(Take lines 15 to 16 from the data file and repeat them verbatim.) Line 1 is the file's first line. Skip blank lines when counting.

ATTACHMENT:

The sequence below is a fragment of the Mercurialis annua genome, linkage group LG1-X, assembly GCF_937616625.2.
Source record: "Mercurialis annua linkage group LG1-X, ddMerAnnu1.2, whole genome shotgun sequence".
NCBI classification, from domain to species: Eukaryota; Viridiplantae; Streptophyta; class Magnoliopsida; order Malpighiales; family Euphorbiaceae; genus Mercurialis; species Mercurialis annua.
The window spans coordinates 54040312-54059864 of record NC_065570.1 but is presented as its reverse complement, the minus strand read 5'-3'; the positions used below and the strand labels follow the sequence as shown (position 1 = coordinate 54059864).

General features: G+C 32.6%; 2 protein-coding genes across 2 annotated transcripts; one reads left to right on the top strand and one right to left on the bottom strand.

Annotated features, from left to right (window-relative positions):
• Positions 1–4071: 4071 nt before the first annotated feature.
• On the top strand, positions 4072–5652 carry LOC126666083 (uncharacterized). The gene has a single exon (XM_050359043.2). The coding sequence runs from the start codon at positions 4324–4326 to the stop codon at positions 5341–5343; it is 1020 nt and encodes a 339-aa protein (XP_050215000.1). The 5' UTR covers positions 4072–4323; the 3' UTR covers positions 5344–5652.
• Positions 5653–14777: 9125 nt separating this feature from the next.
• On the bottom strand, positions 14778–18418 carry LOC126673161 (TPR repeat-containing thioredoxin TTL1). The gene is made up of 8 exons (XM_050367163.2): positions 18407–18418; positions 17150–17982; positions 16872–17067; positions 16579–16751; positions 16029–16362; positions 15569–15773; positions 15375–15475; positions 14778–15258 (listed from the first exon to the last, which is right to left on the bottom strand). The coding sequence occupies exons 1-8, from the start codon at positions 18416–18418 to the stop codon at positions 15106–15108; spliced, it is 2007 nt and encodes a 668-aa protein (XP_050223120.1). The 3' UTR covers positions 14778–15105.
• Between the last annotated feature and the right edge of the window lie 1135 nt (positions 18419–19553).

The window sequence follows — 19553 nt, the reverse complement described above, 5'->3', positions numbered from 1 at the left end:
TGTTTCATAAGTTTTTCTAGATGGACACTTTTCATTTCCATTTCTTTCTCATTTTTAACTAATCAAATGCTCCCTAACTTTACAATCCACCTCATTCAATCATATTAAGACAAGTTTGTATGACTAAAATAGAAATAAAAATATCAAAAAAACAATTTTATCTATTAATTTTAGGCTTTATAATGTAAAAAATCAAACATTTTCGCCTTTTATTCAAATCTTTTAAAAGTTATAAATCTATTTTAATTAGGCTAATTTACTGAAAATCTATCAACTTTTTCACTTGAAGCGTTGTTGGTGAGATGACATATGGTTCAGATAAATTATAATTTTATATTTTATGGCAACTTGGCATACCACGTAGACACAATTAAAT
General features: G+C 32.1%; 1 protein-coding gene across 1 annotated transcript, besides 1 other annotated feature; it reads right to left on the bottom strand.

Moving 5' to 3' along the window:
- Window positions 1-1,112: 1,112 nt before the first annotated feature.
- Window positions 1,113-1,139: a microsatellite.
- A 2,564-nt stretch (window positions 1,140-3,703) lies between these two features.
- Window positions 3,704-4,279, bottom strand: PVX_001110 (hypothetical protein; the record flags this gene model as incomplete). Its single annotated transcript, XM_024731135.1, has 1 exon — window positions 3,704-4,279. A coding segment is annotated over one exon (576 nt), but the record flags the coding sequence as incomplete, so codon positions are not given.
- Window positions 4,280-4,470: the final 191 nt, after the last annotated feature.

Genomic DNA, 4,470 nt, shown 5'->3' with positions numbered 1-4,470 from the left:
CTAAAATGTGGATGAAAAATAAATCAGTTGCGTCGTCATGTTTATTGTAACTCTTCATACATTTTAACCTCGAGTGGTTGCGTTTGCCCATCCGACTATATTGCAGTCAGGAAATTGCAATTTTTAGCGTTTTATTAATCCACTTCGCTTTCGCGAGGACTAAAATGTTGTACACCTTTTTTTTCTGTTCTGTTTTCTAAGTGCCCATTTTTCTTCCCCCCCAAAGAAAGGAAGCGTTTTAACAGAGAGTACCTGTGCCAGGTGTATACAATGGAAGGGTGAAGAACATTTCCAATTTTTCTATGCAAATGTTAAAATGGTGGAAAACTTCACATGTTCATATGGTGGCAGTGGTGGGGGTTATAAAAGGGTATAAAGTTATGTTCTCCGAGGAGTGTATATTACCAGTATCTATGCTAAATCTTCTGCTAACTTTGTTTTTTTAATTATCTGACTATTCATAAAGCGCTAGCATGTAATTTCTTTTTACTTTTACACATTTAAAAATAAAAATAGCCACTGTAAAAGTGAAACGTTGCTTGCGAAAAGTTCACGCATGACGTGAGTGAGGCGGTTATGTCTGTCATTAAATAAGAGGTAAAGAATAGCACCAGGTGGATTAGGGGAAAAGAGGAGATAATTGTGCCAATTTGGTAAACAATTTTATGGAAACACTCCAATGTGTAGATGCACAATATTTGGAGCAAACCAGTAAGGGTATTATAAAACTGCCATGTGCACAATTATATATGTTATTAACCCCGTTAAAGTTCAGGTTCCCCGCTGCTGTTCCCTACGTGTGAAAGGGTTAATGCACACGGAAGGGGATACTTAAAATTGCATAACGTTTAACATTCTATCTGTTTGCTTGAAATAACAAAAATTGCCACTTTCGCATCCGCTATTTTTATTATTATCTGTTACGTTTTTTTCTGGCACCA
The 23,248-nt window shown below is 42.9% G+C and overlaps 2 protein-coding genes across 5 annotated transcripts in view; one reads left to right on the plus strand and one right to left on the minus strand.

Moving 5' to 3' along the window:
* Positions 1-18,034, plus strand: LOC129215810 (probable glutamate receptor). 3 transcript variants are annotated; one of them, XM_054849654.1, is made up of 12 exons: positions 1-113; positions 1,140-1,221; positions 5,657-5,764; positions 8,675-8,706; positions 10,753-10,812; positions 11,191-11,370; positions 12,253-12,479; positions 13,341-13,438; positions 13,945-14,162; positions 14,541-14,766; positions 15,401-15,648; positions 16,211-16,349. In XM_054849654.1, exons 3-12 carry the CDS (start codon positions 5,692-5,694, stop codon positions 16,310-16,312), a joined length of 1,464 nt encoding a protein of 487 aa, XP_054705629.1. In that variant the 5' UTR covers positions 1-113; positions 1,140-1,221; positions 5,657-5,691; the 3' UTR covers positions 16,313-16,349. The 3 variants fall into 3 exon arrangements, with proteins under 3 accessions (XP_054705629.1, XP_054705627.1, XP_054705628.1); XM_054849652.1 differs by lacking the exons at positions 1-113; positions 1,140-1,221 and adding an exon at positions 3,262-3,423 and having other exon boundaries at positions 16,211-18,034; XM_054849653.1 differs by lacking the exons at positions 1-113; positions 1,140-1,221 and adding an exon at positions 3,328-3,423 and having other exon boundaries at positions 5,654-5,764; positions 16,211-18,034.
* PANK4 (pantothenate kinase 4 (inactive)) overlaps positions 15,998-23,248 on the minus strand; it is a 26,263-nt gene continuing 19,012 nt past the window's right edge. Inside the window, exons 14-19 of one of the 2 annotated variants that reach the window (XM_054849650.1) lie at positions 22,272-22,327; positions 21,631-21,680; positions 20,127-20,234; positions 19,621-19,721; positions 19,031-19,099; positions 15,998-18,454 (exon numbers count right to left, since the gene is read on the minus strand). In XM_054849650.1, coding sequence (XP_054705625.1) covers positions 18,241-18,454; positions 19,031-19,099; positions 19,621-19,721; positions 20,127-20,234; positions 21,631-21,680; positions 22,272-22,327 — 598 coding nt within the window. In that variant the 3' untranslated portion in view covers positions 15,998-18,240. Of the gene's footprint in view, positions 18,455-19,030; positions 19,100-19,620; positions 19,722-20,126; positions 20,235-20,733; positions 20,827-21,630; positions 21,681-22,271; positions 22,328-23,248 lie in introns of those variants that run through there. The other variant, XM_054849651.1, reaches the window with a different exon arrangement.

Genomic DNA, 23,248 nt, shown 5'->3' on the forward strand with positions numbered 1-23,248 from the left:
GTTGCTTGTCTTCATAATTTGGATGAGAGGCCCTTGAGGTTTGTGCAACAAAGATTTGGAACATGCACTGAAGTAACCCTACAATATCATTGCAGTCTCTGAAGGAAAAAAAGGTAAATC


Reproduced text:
Moving 5' to 3' along the window:
- Window positions 1-1,112: 1,112 nt before the first annotated feature.